W.Va. airport is sanctuary for diverted flights
CHARLESTON, W.Va. (AP) — Yeager Airport is a popular landing spot for unscheduled flights seeking sanctuary from equipment problems, weather or other issues.
Since 2010, equipment problems have diverted at least six commercial flights from their destinations to Yeager. Other flights have made unscheduled landings because of weather or visibility issues at their destinations.
Yeager marketing coordinator Anthony Gilmer told the Charleston Gazette that the airport attracts unplanned landings because of its location.
The Charleston airport is near two very high frequency omni-directional range, or VOR, stations in Henderson and in South Charleston. These stations serve as waypoints along high-altitude airways.
“Think of these as highways in the sky,” Gilmer said.
The stations, along with a third VOR station in Beckley, also serve as starting points for many standard arrival paths into a number of eastern airports, including Charlotte, Washington Dulles, Washington National, Detroit and Atlanta.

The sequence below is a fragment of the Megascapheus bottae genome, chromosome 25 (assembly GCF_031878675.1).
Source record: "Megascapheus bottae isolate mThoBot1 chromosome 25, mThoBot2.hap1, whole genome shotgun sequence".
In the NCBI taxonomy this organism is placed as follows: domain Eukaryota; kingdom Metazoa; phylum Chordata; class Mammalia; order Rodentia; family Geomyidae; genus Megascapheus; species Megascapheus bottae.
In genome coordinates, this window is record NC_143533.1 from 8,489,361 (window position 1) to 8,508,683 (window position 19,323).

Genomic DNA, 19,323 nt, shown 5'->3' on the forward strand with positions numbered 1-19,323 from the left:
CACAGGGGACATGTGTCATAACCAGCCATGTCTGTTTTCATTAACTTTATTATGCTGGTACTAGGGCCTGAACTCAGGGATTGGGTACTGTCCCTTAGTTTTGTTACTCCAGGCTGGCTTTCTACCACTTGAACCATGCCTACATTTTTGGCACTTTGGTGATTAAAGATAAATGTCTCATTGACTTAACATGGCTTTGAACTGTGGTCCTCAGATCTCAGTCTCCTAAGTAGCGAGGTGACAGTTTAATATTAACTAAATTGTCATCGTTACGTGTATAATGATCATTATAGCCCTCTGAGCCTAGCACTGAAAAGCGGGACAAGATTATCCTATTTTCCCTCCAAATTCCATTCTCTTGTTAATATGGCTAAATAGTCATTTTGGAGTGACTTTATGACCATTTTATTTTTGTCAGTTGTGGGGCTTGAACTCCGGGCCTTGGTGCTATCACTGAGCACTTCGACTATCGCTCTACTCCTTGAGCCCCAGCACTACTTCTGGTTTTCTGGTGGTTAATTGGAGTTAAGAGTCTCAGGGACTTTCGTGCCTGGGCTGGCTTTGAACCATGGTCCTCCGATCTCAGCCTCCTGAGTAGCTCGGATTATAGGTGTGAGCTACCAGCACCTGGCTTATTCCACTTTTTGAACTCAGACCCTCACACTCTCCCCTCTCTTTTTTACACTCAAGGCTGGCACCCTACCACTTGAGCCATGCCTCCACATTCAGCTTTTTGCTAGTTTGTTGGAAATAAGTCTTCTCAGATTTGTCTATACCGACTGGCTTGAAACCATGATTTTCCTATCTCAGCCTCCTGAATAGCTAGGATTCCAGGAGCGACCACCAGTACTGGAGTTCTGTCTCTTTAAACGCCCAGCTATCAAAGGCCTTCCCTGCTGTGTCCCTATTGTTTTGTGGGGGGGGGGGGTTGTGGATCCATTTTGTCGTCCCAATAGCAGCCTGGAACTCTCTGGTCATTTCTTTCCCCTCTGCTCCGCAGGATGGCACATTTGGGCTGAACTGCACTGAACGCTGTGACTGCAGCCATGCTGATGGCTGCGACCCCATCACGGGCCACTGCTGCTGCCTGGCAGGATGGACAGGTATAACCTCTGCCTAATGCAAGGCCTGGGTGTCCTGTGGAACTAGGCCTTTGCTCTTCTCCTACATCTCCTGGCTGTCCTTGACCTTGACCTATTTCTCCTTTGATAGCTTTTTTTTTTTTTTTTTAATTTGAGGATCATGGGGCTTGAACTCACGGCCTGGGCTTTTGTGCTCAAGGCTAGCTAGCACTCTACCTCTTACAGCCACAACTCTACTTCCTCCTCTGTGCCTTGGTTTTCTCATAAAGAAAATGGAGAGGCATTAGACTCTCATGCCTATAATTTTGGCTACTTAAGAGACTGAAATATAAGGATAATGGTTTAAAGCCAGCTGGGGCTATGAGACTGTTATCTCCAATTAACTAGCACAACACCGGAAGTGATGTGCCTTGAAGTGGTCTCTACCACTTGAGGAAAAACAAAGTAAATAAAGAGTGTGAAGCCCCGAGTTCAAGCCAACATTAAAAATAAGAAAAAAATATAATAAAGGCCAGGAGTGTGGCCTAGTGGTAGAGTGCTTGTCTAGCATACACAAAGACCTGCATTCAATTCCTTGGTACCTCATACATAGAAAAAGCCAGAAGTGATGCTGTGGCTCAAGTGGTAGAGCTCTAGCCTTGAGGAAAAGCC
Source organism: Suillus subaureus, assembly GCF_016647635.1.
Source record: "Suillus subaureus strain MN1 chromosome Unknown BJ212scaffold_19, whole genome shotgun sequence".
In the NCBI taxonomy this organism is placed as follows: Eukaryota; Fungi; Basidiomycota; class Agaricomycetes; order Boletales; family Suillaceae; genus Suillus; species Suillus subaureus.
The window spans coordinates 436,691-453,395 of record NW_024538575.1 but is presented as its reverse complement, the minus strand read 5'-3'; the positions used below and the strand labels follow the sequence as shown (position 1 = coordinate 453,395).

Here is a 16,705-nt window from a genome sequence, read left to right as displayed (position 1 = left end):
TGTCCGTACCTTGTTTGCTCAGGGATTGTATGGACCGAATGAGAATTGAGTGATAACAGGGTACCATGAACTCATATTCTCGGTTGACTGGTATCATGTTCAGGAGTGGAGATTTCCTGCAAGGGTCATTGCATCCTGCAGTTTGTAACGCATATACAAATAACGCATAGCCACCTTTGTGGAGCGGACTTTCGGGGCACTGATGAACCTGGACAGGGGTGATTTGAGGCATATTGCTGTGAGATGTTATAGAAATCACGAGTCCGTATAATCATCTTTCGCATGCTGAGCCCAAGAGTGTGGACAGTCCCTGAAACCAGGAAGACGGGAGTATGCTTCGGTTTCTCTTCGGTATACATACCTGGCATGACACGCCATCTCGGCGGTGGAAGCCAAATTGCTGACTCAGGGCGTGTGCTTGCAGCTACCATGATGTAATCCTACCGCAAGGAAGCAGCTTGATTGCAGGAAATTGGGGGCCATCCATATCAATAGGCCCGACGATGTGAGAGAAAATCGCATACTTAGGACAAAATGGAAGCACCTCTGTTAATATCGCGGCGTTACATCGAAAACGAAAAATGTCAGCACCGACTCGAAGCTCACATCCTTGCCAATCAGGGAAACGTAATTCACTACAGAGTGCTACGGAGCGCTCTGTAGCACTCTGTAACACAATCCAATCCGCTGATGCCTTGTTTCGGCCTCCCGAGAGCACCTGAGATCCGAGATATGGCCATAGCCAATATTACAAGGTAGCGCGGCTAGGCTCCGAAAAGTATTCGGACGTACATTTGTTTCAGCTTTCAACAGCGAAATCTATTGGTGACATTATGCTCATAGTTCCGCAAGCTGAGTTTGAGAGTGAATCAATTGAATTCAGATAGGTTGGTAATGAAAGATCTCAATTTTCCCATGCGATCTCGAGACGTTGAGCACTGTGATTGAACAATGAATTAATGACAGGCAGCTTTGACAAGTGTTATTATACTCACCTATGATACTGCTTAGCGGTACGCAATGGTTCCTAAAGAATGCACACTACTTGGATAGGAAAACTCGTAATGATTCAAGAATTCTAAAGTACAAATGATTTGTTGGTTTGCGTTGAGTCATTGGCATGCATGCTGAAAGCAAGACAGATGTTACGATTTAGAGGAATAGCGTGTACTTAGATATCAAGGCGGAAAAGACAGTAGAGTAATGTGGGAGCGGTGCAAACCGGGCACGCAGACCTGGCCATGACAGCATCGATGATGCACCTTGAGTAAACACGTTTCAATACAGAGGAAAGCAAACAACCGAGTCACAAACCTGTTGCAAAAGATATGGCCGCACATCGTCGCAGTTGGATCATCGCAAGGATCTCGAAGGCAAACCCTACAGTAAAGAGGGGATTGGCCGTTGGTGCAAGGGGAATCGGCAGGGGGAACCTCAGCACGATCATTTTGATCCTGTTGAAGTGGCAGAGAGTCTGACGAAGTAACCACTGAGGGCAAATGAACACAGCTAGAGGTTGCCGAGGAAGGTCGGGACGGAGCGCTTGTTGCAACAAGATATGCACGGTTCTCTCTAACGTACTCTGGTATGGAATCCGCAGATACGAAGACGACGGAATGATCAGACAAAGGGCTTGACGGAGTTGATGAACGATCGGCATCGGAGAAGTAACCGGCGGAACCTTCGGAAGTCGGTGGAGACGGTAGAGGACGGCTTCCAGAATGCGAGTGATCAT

“When able, airlines typically divert to airports where they have scheduled flights,” Gilmer said.
Sometimes there is no time to be selective.
A Southwest Airlines flight from Nashville, Tenn., to Baltimore, Md., made an unscheduled landing at Yeager on July 13, 2009, after a football-sized hole appeared in the roof of the passenger cabin.
“The Southwest flight was looking for the closest airport with 6,000 feet of runway, and we were it,” said Brian Belcher, Yeager’s marketing director.
This year’s unscheduled landings include a USAirways flight from Philadelphia to Cincinnati that was diverted because of a cracked windshield, and a United Airlines flight from Roanoke, Va., to Chicago that was diverted because of pressurization issues.